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BJPsych Bull. 2016 December; 40(6): 347–348.
PMCID: PMC5353522

Voting and mentally disordered offenders: a Scottish (and post-Brexit) supplementary

Rees and Reed advocate expanding the electoral franchise to convicted mentally disordered offenders,1 referring to a judgment of the European Court of Human Rights. The current prime minister has spoken in favour of withdrawing from the jurisdiction of the Court2 – a possibility in the era of Brexit – so their suggestion is unlikely to come to pass. However, they also provide a helpful summary of which mentally disordered offenders have the right to vote. We would like to reply with a summary of the situation in Scotland, which was notably omitted from their editorial.

The Representation of the People Act 1983 was amended in 2000 and has specific provisions for Scotland. Patients detained on civil provisions of the Mental Health (Care and Treatment) (Scotland) Act 2003 are eligible to vote by virtue of the amended 1983 Act, as are those subject to guardianship orders under the Adults with Incapacity (Scotland) Act 2000. Remand prisoners and civil prisoners are also eligible to vote.

Those at the pre-trial stage in Scotland may be detained in hospital on Assessment Orders or Treatment Orders. As untried persons, they can vote. By virtue of Section 3A(3) of the amended 1983 Act, those subject to one of the various psychiatric disposals are ineligible to vote. These are a Compulsion Order, which authorises hospital treatment, or a Hospital Direction, which authorises hospital treatment and return to prison when well enough, or a Compulsion Order and Restriction Order, which involves special restrictions. Those found unfit for trial and subject to a temporary Compulsion Order cannot vote, and neither can those admitted from prison on a Transfer for Treatment Direction.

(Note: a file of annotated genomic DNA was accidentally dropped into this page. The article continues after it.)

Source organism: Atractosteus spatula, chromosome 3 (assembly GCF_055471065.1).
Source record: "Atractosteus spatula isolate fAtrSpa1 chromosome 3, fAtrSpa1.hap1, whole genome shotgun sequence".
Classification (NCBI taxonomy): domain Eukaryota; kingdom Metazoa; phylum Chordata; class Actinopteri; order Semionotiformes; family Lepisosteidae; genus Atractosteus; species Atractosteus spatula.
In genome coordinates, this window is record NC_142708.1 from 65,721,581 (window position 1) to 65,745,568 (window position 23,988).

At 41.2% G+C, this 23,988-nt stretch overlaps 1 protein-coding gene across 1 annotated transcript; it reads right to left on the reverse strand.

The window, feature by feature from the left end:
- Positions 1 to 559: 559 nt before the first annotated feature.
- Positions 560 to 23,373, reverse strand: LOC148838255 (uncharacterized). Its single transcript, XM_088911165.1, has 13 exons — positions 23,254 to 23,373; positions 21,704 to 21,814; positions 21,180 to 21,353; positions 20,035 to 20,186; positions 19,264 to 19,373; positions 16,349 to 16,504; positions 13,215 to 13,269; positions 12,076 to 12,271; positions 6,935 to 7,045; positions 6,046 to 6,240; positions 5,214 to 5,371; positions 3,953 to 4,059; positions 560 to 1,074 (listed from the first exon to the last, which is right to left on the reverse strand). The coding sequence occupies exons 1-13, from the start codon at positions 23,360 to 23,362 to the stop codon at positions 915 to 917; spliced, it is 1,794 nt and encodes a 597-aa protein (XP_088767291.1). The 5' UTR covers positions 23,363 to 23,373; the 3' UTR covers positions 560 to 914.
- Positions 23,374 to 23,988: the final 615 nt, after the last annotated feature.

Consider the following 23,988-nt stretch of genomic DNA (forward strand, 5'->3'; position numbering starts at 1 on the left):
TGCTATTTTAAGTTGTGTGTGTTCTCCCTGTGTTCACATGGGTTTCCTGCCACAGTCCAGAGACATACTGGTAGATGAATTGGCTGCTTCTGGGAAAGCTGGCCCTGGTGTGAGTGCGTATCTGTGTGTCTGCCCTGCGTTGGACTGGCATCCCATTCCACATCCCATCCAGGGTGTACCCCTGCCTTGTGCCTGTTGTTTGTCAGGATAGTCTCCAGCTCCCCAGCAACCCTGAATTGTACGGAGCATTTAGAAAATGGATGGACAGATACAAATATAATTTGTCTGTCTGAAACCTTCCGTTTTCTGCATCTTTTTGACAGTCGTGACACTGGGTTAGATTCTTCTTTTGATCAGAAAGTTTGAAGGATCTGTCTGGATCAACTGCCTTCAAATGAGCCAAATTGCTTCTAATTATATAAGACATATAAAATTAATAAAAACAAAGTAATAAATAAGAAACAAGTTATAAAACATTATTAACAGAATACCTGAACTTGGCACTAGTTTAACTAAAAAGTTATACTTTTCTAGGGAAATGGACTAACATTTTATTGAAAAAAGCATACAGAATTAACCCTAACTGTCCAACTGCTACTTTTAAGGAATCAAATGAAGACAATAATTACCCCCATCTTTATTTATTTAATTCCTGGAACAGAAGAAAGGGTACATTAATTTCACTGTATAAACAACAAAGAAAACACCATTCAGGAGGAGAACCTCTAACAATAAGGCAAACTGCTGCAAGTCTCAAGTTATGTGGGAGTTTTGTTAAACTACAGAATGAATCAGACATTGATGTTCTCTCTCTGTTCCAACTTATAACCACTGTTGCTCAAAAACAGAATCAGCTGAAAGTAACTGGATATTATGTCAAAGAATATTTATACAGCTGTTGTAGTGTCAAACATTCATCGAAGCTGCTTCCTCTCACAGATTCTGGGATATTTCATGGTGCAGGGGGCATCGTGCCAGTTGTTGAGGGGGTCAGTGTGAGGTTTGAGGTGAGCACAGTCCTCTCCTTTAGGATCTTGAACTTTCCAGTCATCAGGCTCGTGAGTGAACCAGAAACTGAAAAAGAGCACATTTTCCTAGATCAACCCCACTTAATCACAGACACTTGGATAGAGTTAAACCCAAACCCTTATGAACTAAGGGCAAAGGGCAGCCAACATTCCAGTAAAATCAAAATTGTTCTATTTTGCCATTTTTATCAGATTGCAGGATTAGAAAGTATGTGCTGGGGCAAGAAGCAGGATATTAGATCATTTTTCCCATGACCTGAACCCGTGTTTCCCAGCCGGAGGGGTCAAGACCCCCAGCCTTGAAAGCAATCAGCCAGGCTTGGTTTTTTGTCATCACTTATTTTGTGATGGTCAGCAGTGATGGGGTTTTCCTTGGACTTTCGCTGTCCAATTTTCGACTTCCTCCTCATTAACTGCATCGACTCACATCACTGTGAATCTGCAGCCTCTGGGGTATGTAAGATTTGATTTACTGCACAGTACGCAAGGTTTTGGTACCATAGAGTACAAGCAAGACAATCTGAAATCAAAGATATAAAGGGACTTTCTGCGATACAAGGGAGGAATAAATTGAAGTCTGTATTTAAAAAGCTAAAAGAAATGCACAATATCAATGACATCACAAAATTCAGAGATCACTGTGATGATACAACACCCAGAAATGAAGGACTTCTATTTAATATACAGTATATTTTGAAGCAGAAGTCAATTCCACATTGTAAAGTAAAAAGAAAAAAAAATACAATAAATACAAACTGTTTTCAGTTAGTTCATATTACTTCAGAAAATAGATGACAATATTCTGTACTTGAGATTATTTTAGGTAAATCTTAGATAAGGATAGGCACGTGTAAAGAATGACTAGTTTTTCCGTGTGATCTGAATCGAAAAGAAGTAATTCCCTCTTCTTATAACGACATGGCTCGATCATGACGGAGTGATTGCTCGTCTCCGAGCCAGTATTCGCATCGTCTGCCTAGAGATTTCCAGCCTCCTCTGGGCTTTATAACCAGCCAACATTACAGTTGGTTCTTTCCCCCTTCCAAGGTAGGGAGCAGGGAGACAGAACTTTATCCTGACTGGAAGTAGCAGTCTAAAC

That is all similar to England. However, in Scotland, patients can be subject to a unique form of community-based criminal detention without a precise English analogue. This is a Compulsion Order without a provision under Section 57A(2)(8)(a) to authorise detention in hospital. Such patients are ineligible to vote by a strict reading of the amended 1983 Act, which was probably not written with such a scenario in mind. Conditionally discharged restricted patients, living in the community, are also ineligible.

Even if the current position in Scotland is clear, the future is less clear. The Scotland Act 2016 has expanded the legislative remit of the Scottish Parliament with respect to electoral law, and the voting age for local and Holyrood elections has been lowered to 16, giving different franchises for elections to Holyrood and to Westminster.

So Holyrood could now legislate to expand the franchise for Scottish elections. However, there may be little appetite for Rees and Reed's recommendations, since the Scottish Parliament did not allow prisoners to vote in the 2014 independence referendum – a decision upheld in the Court of Session and the Supreme Court of the United Kingdom.3

References

1. Rees G, Reed J. Patients or prisoners? Time to reconsider the voting rights of mentally disordered offenders. BJPsych Bull 2016; 40: 169–72. [PMC free article] [PubMed]
2. Asthana A, Mason R. UK must leave European convention on human rights, says Theresa May. The Guardian, 2016; 25 April (https://www.theguardian.com/politics/2016/apr/25/uk-must-leave-european-convention-on-human-rights-theresa-may-eu-referendum).
3. Moohan and another v Lord Advocate [2014] UKSC 67 (https://www.supremecourt.uk/decided-cases/docs/UKSC_2014_0183_Judgment.pdf).

Articles from BJPsych Bulletin are provided here courtesy of Royal College of Psychiatrists